Journal of Oleo Science
Online ISSN : 1347-3352
Print ISSN : 1345-8957
ISSN-L : 1345-8957
Oils and Fats
Effect of N on Yield and Chemical Profile of Winter Canola in Mississippi
Valtcho D. ZheljazkovBrady VickWayne EbelharNormie BuehringTess Astatkie
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2013 Volume 62 Issue 7 Pages 453-458


There is increased interest in winter canola as an oilseeds crop for production of oil or biodiesel in the southeastern United States, but research has been limited. The objective of this study was to evaluate the effect of N (0, 60, 120, 180 kg N ha–1) on productivity, oil content and oil composition of winter canola grown for two cropping seasons at three locations in Mississippi (Stoneville, and two locations at Verona: Verona upland silt loam, Verona-SL and Verona upland clay, Verona-C). Overall, increasing N application rates resulted in corresponding stepwise increase in seed yields in the two locations at Verona, whereas yields in the 60 and 120 kg N ha–1 at Stoneville were not different from each other. Seed yields reached 3,383 and 3,166 kg ha–1 in the 180 kg N treatment at Verona and at Stoneville, respectively. Oil yields were also increased with increasing N rates, however, oil yields at 60 and 120 kg N ha–1 at Verona-C were not different from each other. Oil yields in the 180 kg N ha–1 treatment reached 1,363 and 1,151 kg ha–1 at Verona-SL and Stoneville, respectively. At Verona-SL location, higher N rates resulted in increased stearic acid compared to the lower N rates. However, the reverse effect was observed on the concentration of linolenic acid, which was lower at higher N rates. Also at that location, N application reduced the concentration of linoleic acid. At the Verona-C location, N application at 180 kg N ha–1 reduced concentration of linolenic acid relative to the other fertility treatments. Overall, the increase in N application rates resulted in greater yield (kg FA ha–1) of palmitic, palmitoleic, stearic, oleic, linoleic, linolenic, arachidic, eicosanoic, behenic, lignoceric and nervonic acids in all three locations, with N at 0 kg ha–1 providing the lowest yields and N at 180 kg ha–1 providing the highest yields. Winter canola production in the hot humid environment of southeastern United States can be successful and could provide seed and oil yields comparable to yields from major winter canola production areas.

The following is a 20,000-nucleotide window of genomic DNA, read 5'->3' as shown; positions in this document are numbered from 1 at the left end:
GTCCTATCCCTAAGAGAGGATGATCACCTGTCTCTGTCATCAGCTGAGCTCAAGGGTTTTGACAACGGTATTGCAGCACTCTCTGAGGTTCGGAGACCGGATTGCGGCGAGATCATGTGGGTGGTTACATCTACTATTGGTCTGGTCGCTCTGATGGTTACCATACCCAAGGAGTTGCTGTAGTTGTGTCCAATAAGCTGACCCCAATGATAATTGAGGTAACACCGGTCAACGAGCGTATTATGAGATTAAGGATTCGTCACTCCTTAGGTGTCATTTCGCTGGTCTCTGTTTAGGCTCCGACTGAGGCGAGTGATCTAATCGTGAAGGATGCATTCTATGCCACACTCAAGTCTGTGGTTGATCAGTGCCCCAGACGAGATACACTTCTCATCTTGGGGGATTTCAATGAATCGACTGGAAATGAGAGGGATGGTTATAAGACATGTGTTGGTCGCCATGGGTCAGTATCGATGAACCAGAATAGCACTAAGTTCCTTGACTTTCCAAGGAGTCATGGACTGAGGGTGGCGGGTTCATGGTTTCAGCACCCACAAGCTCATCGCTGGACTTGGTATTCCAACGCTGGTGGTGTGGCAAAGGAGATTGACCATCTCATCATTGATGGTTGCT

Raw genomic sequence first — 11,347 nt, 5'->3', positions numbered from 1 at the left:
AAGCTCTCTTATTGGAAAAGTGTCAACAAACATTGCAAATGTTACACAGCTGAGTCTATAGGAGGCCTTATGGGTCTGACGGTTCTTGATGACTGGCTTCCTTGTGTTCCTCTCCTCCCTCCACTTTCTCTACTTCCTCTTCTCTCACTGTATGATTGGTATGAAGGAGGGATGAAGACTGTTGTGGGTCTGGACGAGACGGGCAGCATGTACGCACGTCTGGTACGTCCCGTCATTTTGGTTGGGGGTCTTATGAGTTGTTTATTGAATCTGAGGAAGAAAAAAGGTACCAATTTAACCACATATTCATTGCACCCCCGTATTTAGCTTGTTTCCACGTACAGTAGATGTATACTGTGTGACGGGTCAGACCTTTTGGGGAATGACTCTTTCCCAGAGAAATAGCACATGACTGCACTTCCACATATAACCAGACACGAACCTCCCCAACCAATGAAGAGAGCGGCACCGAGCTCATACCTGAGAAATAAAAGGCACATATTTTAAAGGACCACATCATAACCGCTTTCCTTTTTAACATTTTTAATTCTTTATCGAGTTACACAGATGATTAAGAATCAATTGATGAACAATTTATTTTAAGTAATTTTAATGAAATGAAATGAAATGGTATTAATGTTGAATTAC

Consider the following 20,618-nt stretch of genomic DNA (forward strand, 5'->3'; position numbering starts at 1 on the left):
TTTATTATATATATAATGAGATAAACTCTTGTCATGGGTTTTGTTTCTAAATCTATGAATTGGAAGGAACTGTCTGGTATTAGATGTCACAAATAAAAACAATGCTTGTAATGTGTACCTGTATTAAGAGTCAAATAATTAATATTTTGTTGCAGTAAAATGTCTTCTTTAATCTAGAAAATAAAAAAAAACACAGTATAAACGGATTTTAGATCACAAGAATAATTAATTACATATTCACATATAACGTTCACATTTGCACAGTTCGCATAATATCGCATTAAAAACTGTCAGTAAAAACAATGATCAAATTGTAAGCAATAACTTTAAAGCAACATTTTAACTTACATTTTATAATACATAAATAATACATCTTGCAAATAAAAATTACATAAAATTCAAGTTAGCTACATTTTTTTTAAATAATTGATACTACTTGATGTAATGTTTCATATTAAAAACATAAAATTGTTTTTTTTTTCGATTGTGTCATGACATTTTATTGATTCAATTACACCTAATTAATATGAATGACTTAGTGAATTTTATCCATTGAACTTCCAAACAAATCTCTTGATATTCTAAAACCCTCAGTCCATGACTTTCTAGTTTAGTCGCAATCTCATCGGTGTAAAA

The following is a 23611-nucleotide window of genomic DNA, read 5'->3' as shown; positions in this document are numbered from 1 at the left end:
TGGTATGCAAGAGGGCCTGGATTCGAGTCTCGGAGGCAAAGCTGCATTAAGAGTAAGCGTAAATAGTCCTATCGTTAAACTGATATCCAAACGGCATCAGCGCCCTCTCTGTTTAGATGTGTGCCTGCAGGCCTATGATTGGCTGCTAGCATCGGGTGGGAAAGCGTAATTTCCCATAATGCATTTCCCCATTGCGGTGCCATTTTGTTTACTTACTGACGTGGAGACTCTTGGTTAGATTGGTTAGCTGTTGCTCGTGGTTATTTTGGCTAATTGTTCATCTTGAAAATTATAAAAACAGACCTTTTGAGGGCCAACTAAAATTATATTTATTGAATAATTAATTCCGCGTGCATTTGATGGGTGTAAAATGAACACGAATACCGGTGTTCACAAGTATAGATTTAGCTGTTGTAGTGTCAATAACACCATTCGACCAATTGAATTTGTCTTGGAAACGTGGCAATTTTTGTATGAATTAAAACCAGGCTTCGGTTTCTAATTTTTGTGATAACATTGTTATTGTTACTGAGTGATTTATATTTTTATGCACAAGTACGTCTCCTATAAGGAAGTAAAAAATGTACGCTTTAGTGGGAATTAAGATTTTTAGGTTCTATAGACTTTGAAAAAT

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© 2013 by Japan Oil Chemists' Society
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